Reflectivity & Performance – This is one of the most important aspects of this tape. A bright tape can be seen from longer distances. For highway applications this is very important. To meet the DOT C2,3,4 requirements a tape must meet all the requirements for ASTM D4956-90 Type V Sheeting EXCEPT for the reflectivity. These requirements would include things like adhesion, colorfastness, flexibility, shrinkage, weathering, etc… Reflectivity requirements are basically equal to Type III or High Intensity Glass Bead tape. To be safe, a Prismatic DOT tape is recommended. This will assure that the reflectivity far exceeds the minimum requirements. The exact wording of the regulation and a reflectivity chart are included below:
S18.104.22.168 Performance requirements. Retroreflective sheeting shall meet the requirements of ASTM D 4956–90, Standard Specification for Retroreflective Sheeting for Traffic Control, for Type V Sheeting, except for the photometric requirements, and shall meet the minimum photometric performance requirements specified in Figure 29.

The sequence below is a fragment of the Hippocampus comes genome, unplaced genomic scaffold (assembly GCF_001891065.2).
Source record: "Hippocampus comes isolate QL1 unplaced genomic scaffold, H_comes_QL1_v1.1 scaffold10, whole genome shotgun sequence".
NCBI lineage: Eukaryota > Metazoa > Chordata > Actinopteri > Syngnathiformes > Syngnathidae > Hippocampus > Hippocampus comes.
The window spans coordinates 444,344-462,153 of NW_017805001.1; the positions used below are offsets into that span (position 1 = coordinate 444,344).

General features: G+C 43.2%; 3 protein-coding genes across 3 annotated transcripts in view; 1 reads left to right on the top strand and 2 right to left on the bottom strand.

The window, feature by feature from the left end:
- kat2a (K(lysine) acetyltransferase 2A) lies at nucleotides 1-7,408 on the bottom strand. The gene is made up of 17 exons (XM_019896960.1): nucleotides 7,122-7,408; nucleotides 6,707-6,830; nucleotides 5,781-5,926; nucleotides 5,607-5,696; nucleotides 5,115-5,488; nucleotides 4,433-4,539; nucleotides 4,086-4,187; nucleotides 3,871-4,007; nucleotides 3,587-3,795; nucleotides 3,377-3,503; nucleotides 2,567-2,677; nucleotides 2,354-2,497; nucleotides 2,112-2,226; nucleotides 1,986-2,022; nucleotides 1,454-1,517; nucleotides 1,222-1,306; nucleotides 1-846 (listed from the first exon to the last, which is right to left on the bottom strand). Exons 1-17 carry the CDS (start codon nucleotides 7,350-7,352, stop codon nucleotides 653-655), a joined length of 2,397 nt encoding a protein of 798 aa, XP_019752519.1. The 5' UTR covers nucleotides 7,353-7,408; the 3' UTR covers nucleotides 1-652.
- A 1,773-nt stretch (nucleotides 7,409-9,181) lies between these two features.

(e) The coefficients for retroreflection of each segment of red or white sheeting shall be not less than the minimum values specified in Figure 29 of this standard for grades DOT-C2, DOT-C3, and DOT-C4.
Figure 29—Minimum Photometric Performance of Retroflective Sheeting in Candela/Lux/Square Meter
|Entrance angle||Observation angle||Grade|
|0.2 Degree||0.5 Degree|
DOT Certification Logo – The DOT-C2 designation is to appear on the tape at least every 12 inches. The characters should be at least 3 mm tall and stamped in indelible ink or an equivalent. The exact wording is below:
S22.214.171.124 Certification. The letters DOT-C2, DOT-C3, or DOT-C4, as appropriate, constituting a certification that the retroreflective sheeting conforms to the requirements of S126.96.36.199, shall appear at least once on the exposed surface of each white or red segment of retroreflective sheeting, and at least once every 300 mm on retroreflective sheeting that is white only. The characters shall be not less than 3 mm high, and shall be permanently stamped, etched, molded, or printed in indelible ink.